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In Boston, we’re lucky enough to live in a community where the word “burlesque” means more than a despicable Christina Aguilera movie. A time-honored tradition dating back to the sixteenth century, burlesque is a blend of adult entertainment (ahem) with the classy feel and dress of a theater to make for a night of performance one isn’t soon to forget. Today, we have the Boston Babydolls performing in Coolidge Corner eight years running to huge crowds and great acclaim, but the Neo-burlesque movement of the past twenty years has a lot of history to contend with — that’s right, it’s learnin’ time.
The art form first found its footing in the Victorian era in France and Italy, trickling into the English culture and largely considered a vulgar parody of more dignified forms of entertainment. Starting out as a term applied mainly to popular literature (even heavy hitters like Shakespeare and de Cervantes weren’t immune to the term), “burlesque” was applied to works that appealed to large audiences and critiqued society in the moment—think of it like how sketch comedy or programs like The Daily Show function today as of-the-moment thoughts on the world. As the years wore on, music became included in the umbrella term to describe a sound that was high-spirited, exaggerated, and farcical, and composers as famous as Bartok and Hummel incorporated it into some of their larger works.
Finally, the Brits translated burlesque into the theater style it is still recognized as today in the 1800s, often being interchanged with the title “Extravaganza” and defining itself as a light-hearted parody of musical theater. Very much based in comedy and pantomime, anything was fair game for the early years of the art form—parodies of Shakespeare plays were common, as well as over-the-top sketch comedy accompanied by the burlesque musical style and ladies in short dresses (although this was not yet the main event). It wasn’t until burlesque crossed the Atlantic mid-century to New York, where the shows consisted of several acts including musical performance, sketches, social commentary, and a rousing conclusion with exotic dancers. As burlesque faded from the English consciousness it flourished in America, becoming more focused on the final act and competing seriously with vaudeville, a competition that would last into the cinematic era.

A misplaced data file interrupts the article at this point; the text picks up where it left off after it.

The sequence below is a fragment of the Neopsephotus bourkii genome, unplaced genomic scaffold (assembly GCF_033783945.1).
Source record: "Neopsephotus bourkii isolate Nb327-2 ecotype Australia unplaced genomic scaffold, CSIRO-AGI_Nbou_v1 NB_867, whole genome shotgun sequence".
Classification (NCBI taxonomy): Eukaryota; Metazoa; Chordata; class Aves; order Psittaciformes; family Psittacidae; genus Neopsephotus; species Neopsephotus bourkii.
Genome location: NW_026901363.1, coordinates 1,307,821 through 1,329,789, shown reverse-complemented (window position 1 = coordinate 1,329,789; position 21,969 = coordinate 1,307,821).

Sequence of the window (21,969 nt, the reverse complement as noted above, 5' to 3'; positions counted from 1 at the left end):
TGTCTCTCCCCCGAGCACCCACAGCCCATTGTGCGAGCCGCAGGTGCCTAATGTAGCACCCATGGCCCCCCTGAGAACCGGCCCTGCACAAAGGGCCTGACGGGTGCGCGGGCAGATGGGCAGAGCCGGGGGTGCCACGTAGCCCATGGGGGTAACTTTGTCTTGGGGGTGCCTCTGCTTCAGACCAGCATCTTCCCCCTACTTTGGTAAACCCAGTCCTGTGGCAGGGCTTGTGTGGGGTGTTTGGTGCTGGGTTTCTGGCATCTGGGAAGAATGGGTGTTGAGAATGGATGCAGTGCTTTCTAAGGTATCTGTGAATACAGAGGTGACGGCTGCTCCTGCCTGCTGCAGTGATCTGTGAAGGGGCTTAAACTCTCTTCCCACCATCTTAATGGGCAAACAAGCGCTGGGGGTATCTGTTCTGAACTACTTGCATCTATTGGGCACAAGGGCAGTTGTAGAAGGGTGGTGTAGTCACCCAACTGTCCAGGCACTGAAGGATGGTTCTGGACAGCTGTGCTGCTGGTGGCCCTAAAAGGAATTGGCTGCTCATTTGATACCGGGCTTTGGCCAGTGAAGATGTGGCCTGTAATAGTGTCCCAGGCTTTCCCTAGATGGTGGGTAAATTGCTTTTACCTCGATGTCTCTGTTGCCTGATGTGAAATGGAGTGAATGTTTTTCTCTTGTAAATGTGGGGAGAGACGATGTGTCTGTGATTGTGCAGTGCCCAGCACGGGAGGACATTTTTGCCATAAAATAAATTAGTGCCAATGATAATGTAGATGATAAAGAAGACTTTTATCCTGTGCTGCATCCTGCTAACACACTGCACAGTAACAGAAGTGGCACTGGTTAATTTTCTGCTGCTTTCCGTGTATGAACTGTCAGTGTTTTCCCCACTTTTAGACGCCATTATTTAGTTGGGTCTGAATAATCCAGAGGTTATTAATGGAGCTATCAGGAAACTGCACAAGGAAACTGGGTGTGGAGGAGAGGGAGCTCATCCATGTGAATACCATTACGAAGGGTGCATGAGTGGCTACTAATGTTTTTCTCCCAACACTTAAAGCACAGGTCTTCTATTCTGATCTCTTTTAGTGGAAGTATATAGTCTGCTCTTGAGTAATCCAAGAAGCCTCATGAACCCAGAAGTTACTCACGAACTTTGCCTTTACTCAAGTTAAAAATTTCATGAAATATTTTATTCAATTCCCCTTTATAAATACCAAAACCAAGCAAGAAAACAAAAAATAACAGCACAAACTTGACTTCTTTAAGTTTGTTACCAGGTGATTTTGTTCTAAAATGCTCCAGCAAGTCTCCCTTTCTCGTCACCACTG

As the world began to prefer sitting in front of the screen to the stage, burlesque began to transition to the strip joints that are still very popular today, leaving the theatrics to Broadway and the movie musical spectaculars of the studio era in Hollywood. Some famous actors and comics that participated in burlesque’s waning years in the early 1900s were W.C. Fields, Red Skelton, and Bert Lahr, but these acts quickly became more profitable in films and they scattered from the burlesque and vaudeville stage, and both theater forms disappeared from America’s stages.
For a while, burlesque disappeared altogether—after the transition of popular entertainment to film, the culture found their fix in less reputable forms of adult entertainment that grew raunchier and raunchier as the years wore on. It wasn’t until the 1990s that the glamour and kitsch of the burlesque came back into public consciousness, specifically in the United States with the popularity of Dita Von Teese and even exercise videos, training classes, and touring shows. From its origins and into the present, burlesque has remained a parody of both the sex industry and sophisticated theater all at once, a very self-aware art form that caters to its audience with dignity and good humor. The Boston Babydolls were founded in 2004 and have been a local institution ever since, and there you have it. Burlesque is just another great example of theater’s hard-wired history, and that even your secret traipses in Coolidge Corner are just the next installment in the thousands of late-night dives into the work of the burlesque. And no, the Christina Aguilera movie still doesn’t count.
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